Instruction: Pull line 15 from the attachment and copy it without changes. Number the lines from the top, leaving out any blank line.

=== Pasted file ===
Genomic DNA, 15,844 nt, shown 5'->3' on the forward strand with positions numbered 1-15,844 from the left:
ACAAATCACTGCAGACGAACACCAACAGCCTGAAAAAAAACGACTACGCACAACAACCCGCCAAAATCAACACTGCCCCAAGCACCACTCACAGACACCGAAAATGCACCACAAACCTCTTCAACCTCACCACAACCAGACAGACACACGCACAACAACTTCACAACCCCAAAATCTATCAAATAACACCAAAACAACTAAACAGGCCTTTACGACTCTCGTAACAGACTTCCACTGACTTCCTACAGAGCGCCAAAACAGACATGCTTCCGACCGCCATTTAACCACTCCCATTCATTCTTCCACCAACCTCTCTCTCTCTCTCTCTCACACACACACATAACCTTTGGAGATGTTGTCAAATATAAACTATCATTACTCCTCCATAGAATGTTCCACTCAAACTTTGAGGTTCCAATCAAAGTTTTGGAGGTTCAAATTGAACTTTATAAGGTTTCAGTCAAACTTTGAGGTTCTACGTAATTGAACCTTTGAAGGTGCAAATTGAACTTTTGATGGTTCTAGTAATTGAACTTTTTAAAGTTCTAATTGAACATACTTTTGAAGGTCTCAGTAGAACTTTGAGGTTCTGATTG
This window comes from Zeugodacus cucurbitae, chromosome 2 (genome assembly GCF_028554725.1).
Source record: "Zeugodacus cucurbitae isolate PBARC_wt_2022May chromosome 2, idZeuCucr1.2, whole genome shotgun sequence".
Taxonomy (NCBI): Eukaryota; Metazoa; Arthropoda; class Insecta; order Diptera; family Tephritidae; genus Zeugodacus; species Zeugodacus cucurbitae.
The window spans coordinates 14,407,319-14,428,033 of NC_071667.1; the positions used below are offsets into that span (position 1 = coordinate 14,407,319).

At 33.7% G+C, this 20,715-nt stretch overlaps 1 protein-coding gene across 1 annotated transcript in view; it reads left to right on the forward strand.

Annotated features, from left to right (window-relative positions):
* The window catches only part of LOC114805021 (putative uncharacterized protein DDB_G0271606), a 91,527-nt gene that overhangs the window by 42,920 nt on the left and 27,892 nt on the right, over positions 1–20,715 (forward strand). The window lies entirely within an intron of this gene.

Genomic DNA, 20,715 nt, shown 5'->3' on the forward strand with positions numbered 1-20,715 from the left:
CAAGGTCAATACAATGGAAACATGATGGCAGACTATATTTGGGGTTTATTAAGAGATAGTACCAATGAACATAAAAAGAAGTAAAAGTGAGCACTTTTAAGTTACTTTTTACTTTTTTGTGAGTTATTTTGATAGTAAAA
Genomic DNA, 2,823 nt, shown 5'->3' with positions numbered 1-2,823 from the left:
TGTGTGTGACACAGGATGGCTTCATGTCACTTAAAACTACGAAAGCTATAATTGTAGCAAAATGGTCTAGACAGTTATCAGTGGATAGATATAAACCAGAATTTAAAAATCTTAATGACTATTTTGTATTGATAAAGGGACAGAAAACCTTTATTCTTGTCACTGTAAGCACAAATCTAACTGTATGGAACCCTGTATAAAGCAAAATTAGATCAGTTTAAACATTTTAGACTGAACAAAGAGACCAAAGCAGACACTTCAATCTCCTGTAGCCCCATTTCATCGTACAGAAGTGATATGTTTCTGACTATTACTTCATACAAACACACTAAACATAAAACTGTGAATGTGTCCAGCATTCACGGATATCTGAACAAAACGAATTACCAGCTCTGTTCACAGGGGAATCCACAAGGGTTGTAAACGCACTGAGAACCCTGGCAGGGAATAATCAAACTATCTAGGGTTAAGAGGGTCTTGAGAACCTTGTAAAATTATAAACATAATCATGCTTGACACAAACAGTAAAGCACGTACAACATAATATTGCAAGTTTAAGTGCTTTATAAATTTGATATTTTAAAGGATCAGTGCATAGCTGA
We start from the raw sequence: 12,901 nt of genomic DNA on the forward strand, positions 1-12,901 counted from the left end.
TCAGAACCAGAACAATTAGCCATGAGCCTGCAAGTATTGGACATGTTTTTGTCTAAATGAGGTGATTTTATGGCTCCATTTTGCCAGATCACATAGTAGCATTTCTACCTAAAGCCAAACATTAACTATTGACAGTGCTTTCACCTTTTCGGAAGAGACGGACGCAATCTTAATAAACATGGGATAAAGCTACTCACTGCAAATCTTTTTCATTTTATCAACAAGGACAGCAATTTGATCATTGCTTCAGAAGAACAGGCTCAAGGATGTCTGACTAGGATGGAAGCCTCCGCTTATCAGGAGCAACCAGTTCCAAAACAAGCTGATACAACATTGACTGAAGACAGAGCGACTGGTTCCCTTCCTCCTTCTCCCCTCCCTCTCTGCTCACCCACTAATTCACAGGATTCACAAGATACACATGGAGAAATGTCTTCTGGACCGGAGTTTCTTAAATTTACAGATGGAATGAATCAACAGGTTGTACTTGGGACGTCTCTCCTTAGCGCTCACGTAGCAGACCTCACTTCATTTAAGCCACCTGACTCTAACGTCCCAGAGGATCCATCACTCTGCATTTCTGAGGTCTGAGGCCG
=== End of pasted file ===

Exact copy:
TCAGAACCAGAACAATTAGCCATGAGCCTGCAAGTATTGGACATGTTTTTGTCTAAATGAGGTGATTTTATGGCTCCATTTTGCCAGATCACATAGTAGCATTTCTACCTAAAGCCAAACATTAACTATTGACAGTGCTTTCACCTTTTCGGAAGAGACGGACGCAATCTTAATAAACATGGGATAAAGCTACTCACTGCAAATCTTTTTCATTTTATCAACAAGGACAGCAATTTGATCATTGCTTCAGAAGAACAGGCTCAAGGATGTCTGACTAGGATGGAAGCCTCCGCTTATCAGGAGCAACCAGTTCCAAAACAAGCTGATACAACATTGACTGAAGACAGAGCGACTGGTTCCCTTCCTCCTTCTCCCCTCCCTCTCTGCTCACCCACTAATTCACAGGATTCACAAGATACACATGGAGAAATGTCTTCTGGACCGGAGTTTCTTAAATTTACAGATGGAATGAATCAACAGGTTGTACTTGGGACGTCTCTCCTTAGCGCTCACGTAGCAGACCTCACTTCATTTAAGCCACCTGACTCTAACGTCCCAGAGGATCCATCACTCTGCATTTCTGAGGTCTGAGGCCG